The Once and Future King

by T. H. White

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Arthurian legend has its roots in pre-Christian Welsh mythology. By the Middle Ages, Arthur and his knights of the Round Table were well known across Europe. Arthur was ranked prominently in Geoffrey of Monmouth’s The History of the Kings of Britain (1137), and his court was celebrated in the French and German epic poetry of the eleventh and twelfth centuries. The definitive British narrative did not appear until the fifteenth century, when Thomas Caxton printed Thomas Malory’s Le Morte d’Arthur.

In Arthur, Lancelot, and Guenever, White discerned a timeless nobility. He imbued his heroes with his own doubts, his self-perceived sadism, and his concern for a just and peaceful social order. A conscientious objector, White avoided conscription but brooded over the spread of Nazism. Impending war made Arthur an attractive subject; the “future king” was, after all, prophesied to return in England’s time of need. C. S. Lewis, in ThatHideous Strength (1945), chose a variation in which Merlin returns to save England. The long shadow of World War II, which only began to fade near the end of the twentieth century, inspired many apocalyptic visions in literature, and such works frequently ring with Arthurian overtones. J. R. R. Tolkien’s Lord of the Rings trilogy (1954-1955) owes much to Arthurian legend, including a king of obscure though royal birth, a prophetic sword, and a wizard. These motifs, as well as the quasi-medieval settings of many fantasy novels, almost define a subgenre of fantasy literature.

The Sword in the Stone was for White a wishful reenactment of childhood, full of haymaking and hawking; long, brave nights in the forest; and magic. Far from the somber, druidical Merlins of other versions of the Arthurian legend such as Mary Stewart’s Merlin trilogy (1970-1979), White’s wizard is a dithering bundle of anachronisms; he is comic and ridiculous but wise. The ghastly opening of The Witch in the Wood, in which Queen Morgause idly boils a cat while her young sons recount the rape of “Granny” by Uther, was a sharp departure from the lightheartedness of the earlier work. In Morgause and her sons, White contrasts the loveless and arbitrary rearing of the Orkneys with the relatively idyllic orphanhood of Arthur. Isolation and ethnic pride, neglect, and ignorance are at the root of Britain’s fragmented and violent social order.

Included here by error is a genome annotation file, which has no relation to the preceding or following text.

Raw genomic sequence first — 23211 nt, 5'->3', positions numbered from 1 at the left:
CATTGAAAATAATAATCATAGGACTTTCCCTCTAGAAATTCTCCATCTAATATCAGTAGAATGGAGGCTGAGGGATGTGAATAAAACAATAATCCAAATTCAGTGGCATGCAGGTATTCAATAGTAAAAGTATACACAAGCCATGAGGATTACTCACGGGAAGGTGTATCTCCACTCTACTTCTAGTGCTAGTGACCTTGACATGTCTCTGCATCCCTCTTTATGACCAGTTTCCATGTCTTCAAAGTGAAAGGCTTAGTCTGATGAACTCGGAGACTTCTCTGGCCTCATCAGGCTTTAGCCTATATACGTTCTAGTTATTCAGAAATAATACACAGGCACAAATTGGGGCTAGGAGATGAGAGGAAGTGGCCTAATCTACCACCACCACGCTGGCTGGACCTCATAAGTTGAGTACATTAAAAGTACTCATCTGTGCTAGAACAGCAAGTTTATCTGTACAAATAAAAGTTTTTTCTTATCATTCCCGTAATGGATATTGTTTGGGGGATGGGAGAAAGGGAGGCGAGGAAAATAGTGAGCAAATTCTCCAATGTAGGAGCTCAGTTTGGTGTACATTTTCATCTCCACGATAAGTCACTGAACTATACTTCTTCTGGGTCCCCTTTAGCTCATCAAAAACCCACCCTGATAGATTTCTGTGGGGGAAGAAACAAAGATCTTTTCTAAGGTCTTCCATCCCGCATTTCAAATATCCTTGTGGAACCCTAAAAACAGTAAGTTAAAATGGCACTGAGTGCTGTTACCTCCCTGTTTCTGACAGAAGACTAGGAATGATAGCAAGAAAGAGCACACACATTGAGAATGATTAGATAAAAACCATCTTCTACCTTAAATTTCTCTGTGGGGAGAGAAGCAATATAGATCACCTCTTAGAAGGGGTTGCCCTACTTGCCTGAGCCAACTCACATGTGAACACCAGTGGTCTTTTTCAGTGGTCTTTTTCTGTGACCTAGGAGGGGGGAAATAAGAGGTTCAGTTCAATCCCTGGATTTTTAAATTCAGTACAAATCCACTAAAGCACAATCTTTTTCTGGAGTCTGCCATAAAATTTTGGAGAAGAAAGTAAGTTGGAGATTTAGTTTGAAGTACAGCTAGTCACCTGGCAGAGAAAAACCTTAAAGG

Although the project began with White’s psychological analysis of Le Morte d’Arthur, it is only in The Ill-Made Knight that White began to borrow heavily from Malory. Far from the image of perfect masculine beauty that has usually defined Lancelot, White’s best knight is a human gargoyle, a misogynist with a weak mind and a streak of cruelty. As a misogynist himself, White was at first stumped by Lancelot’s foil, Guenever. The contrast between Arthur’s sorceress sister and his Christian wife has been played upon since the Middle Ages. Marion Zimmer Bradley in fact refocused the entire Arthurian legend on the epic’s women in The Mists of Avalon (1982). For White, too, it seemed necessary that Guenever should be a more substantial character than Malory’s shrewish, adulterous queen, but of an entirely different mold from Morgause, particularly because Lancelot loved her. The Guenever that emerged is unencumbered by Pre-Raphaelite charms or feminist platforms, an ordinary woman in an oversized role. Pity is the root of Lancelot’s love. White’s queen is tenacious and loyal despite her petulance and jealousy; she is also intelligent and thoroughly pragmatic.

White, who nearly converted to Roman Catholicism while writing his Arthur books, treats religion warily but respectfully. Unlike Tolkien or Lewis, for whom good and evil were clearly...

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defined, White sensed that the “moral” thing was not necessarily the “right” thing. Lancelot’s son Galahad achieves the sinless perfection his father strives for, and though he seems scarcely human and is thoroughly unlovable, he finds the Grail. In contrast, Lancelot blunders through his moral dilemmas. When Lancelot heals Sir Urre’s hexed wounds, he knows that the “miracle was that he had been allowed to do a miracle.” White sees the Grail Quest as a horrible failure, destroying or demoralizing Arthur’s knights. When Mordred appears at court, the Round Table is already set to crumble.

With the hasty conclusion of The Book of Merlyn, White returned to England to involve himself in its defense, though England ultimately found him more use-ful as a writer. His only other notable work of fantasy, Mistress Masham’s Repose (1946), a satire about a community of Lilliputians and their struggle to remain unexploited in the modern world, was written while he was still composing his Arthur books. White continued to publish to popular and critical acclaim, but none of his other works met with the enduring popularity of The Once and Future King.


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